Richard D. Zanuck
Harvard Military Academy
Re-teamed with director Tim Burton and star Johnny Depp as producer of feature adaptation of the gothic drama "Dark Shadows"
Produced the Jim Carrey romantic comedy "Yes Man"
Produced Burton's "Charlie and the Chocolate Factory" (2005), "Sweeney Todd: The Demon Barber of Fleet Street" (2007), and "Alice in Wonderland" (2010), all of which starred Johnny Depp
Co-produced "Big Fish," directed by Burton; received a Golden Globe nomination for Best Musical or Comedy Picture
First association with director Tim Burton, big screen remake of "Planet of the Apes"
Signed production deal with DreamWorks
With wife, co-produced the annual telecast of the Academy Awards
With Lili Fini Zanuck and Clint Eastwood, produced the thriller "True Crime"; film directed by Eastwood
Reunited with David Brown as producer on "Deep Impact," released through DreamWorks
Reteamed with Beresford as producer of the family drama "Rich in Love"
Received Producers Guild of America's David O. Selznick Lifetime Achievement Award (shared with Brown)
Produced wife's directorial debut "Rush"
Received the Academy's Irving G. Thalberg Memorial Award (shared with Brown)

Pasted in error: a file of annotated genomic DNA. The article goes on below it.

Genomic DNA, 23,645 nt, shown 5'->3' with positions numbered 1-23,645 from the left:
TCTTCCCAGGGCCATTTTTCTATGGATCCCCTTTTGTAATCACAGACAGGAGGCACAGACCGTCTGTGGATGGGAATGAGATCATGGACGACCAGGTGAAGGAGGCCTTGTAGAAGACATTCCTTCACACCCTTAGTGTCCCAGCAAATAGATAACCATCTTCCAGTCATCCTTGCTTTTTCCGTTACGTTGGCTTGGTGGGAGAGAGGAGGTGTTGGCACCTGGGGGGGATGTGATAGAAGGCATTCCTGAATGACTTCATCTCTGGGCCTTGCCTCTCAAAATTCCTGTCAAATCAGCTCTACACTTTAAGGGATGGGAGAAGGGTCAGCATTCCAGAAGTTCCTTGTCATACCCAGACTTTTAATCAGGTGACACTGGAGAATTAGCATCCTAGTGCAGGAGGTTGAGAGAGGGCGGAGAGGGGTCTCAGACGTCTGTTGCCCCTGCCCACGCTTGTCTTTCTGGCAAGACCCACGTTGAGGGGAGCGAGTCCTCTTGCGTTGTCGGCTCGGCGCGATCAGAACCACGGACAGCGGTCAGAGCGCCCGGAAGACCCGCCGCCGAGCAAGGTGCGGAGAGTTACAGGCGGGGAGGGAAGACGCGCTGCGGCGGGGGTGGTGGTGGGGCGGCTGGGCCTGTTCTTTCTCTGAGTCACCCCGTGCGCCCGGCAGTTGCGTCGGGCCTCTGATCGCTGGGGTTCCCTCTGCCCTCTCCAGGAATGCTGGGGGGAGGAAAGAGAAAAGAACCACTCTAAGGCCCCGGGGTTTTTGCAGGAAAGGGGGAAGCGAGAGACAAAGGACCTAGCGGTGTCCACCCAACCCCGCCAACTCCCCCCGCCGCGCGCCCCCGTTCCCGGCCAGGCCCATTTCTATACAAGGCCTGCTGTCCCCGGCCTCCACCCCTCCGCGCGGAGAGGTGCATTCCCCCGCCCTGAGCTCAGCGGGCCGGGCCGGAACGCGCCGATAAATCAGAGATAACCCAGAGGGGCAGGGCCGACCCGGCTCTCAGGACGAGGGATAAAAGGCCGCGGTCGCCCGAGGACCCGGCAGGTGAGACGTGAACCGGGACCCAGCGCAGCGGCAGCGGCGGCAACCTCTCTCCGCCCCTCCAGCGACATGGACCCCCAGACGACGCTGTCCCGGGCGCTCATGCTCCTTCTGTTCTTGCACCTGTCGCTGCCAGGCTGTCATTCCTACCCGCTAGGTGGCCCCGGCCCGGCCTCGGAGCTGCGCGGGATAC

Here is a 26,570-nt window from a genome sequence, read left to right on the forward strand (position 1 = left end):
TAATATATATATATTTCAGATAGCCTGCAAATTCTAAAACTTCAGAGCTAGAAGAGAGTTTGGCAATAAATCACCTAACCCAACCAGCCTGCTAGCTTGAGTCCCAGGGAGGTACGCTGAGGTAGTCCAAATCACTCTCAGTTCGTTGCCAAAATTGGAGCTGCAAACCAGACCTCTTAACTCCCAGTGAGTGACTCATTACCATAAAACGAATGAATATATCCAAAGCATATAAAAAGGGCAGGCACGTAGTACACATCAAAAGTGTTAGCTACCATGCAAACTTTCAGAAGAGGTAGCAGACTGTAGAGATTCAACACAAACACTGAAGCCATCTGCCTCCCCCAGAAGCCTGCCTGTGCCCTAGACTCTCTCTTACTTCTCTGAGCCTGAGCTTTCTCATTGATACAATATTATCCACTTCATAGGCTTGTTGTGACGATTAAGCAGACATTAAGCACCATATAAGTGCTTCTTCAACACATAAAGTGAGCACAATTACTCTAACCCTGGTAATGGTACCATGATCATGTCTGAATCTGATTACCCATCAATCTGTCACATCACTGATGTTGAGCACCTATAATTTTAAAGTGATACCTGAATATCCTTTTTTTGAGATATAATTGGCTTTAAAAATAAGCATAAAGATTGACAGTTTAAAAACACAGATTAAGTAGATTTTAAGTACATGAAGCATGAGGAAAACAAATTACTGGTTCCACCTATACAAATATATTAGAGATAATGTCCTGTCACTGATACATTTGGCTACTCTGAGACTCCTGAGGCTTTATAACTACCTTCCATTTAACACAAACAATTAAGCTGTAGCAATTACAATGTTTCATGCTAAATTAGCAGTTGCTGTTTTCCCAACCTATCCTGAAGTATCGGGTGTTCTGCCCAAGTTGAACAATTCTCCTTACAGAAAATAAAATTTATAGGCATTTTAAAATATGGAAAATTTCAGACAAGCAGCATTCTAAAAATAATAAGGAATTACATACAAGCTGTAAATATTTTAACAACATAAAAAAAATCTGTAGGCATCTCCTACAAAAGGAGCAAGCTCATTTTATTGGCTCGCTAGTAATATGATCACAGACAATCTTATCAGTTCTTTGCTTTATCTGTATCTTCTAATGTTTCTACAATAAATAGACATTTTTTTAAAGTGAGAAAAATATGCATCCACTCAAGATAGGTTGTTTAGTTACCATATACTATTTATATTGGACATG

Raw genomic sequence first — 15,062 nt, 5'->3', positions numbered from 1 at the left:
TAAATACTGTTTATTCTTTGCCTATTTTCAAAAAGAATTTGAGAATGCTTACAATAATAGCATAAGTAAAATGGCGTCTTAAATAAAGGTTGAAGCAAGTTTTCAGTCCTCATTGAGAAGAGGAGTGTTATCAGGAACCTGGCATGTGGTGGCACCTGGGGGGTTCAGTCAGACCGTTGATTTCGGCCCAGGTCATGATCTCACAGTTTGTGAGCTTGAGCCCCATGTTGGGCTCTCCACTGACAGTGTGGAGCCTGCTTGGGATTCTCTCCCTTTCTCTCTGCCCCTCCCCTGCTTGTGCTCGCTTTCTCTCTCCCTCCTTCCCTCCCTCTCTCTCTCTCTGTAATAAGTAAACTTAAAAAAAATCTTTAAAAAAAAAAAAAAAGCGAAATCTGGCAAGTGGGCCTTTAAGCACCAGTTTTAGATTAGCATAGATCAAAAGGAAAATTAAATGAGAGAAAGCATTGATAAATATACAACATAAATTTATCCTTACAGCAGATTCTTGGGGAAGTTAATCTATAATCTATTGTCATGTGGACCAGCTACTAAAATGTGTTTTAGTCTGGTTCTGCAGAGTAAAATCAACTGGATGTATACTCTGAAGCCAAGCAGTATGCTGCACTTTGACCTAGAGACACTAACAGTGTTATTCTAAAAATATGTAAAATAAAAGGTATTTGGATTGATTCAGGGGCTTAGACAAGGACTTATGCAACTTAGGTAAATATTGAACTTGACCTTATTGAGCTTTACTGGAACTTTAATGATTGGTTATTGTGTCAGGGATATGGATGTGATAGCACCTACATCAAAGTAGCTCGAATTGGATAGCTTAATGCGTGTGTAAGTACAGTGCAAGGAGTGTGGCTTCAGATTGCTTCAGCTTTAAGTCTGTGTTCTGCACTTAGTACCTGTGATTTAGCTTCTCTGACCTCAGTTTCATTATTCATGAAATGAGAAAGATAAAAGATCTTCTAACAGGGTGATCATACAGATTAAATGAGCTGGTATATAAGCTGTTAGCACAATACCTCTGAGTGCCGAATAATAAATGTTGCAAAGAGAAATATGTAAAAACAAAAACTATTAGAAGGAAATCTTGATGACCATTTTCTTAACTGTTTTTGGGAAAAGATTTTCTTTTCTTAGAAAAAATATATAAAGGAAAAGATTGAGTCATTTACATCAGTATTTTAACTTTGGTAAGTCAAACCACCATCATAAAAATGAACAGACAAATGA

With Lili Fini Zanuck, formed The Zanuck Company
First film released under new banner, "Driving Miss Daisy," directed by Bruce Beresford; received Best Picture Academy Award
Dissolved partnership with David Brown
Third wife Lili Fini Zanuck joined producing team on the box-office success "Cocoon"
Zanuck/Brown Company based at Warner Bros.
Earned second Best Picture Academy Award nomination as producer of Sidney Lumet's courtroom drama "The Verdict"
Delivered box office blockbuster with Spielberg's "Jaws"; received first Best Picture Oscar nomination as producer
Initial collaboration with Steven Spielberg, co-produced the director's debut feature "The Sugarland Express"
First film in collaboration with Brown, "The Sting", won that year's Best Picture Oscar; with Brown, credited as executive producer of the film
With David Brown, formed The Zanuck/Brown Company
Became senior executive vice president at Warner Bros.; resigned in 1972 to become independent producer
Fired as president by father
Promoted to president of 20th Century-Fox
Was assistant to his producer-father on "The Longest Day"
Became the youngest production chief in Hollywood after his father appointed him executive VP in charge of production at Fox
Debuted as producer with "Compulsion"
Served as vice president of Darryl F. Zanuck Productions with responsibilities for U.S. operations; also worked as assistant to his father when the elder Zanuck produced "The Sun Also Rises" (1956) and "Islands in the Sun" (1957)